Skip to content Skip to footer

US Is Lobbying Against UN Palestinian Statehood Resolution, Leak Reveals

Full UN membership is crucial for a two-state solution or another outcome allowing for Palestinian self-determination.

U.S. Ambassador to the United Nations Linda Thomas-Greenfield talks to Permanent Representative of Israel to the United Nations Gilad Erdan after voting on a U.S. ceasefire resolution for the Gaza war during a UN Security Council meeting at the United Nations headquarters on March 22, 2024, in New York City.

The U.S. is lobbying fellow UN Security Council members to vote against an upcoming resolution that would recognize Palestinian statehood, leaked documents obtained by The Intercept show, severely undercutting the White House’s stated position of supporting a two-state solution.

The State Department cables reportedly show that U.S. officials are pressuring fellow Security Council members like Malta, the president of the council this month, France, Japan and Korea to quash a request from Palestinians to be admitted as a full member of the UN, with officials from Ecuador acting as key figures in the lobbying effort.

The U.S. is undergoing a lobbying campaign in order to avoid vetoing the resolution, The Intercept reports, with officials likely highly aware of the global outrage the U.S. has caused with its multiple standalone vetoes of ceasefire resolutions that have been brought in front of the Security Council in past months.

The UN Security Council is slated to vote on Friday on the request from the Palestinian Authority, which currently controls parts of the West Bank, to vote on the application for full membership that has been pending since 2011 due to delays and a lack of consensus from the Security Council. This step would be crucial to a two-state solution, which President Joe Biden has insisted that he supports, or another outcome allowing for Palestinian self-determination, but the U.S. is once again looking to intervene on behalf of Israel and against Palestinian rights in UN matters.

If the Security Council doesn’t approve the resolution, then it would make any vote in the UN General Assembly toothless, International Crisis Group director on UN Richard Gowan told The Intercept.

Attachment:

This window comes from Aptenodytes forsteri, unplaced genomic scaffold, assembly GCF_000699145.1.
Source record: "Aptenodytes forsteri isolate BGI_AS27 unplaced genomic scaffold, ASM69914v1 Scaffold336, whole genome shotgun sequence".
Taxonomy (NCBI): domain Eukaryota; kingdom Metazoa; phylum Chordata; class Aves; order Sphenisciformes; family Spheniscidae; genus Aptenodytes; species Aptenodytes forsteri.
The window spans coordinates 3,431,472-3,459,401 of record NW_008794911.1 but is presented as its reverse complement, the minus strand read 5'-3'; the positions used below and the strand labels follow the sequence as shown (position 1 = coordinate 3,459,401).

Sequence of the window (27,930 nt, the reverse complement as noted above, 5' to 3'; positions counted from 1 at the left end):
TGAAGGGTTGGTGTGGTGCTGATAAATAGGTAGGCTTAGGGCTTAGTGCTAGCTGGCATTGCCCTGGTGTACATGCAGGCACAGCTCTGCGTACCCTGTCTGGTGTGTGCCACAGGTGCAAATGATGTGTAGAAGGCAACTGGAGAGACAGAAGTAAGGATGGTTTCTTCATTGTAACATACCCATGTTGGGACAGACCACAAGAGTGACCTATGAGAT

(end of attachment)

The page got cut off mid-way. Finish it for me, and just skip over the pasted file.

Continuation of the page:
“Like it or not, a General Assembly vote on this issue is of political rather than legal weight,” Gowan said. “The Assembly can only accept a new state ‘on the recommendation’ of the Security Council.”

The cables, which The Intercept’s Ken Klippenstein posted in full on his Substack newsletter, argue that recognizing the Palestinian state would be detrimental to the establishment of Palestinian statehood because it would “heighten tensions” between Palestine, its supposed Arab allies, and Israel.

“It remains the U.S. view that the most expeditious path toward a political horizon for the Palestinian people is in the context of a normalization agreement between Israel and its neighbors. We believe this approach can tangibly advance Palestinian goals in a meaningful and enduring way,” the cable says.

“We therefore urge you not to support any potential Security Council resolution recommending the admission of ‘Palestine’ as a UN member state, should a resolution be presented to the Security Council for a decision in the coming days and weeks,” it goes on.

This approach essentially denies that Palestinian representatives could, themselves, ascertain the best path forward for the Palestinian people, while also denying their ability to pursue that pathway.

The cables also lay bare the Biden administration’s efforts to oppose moves that could help advance a two-state solution — which, despite his claims otherwise, he has acted at nearly every turn to oppose.

Incidentally, also opposed to the recognition of a Palestinian state are Israeli officials. Top figures in the Israeli government, including Prime Minister Benjamin Netanyahu, have repeatedly said as such. In January, for instance, Netanyahu said that part of the goal of Israel’s genocide of Gaza was to block any future possibility of the establishment of a Palestinian state.

“In any future arrangement … Israel needs security control over all territory west of the Jordan” river, he said, as translated into English. “This collides with the idea of sovereignty [for Palestinians]. What can you do? This truth I tell to our American friends, and I put the brakes on the attempt to coerce us to a reality that would endanger the state of Israel.”

Truthout also reported this week that it is likely the administration’s internal policy to refuse to recognize the Palestinian state. Under Barack Obama, staff were told not to open correspondence that referenced the “State of Palestine,” or even correspondence with Palestinian officials that includes the Palestinian national emblem, a former State Department official told Truthout. The former official said that is likely still the policy today.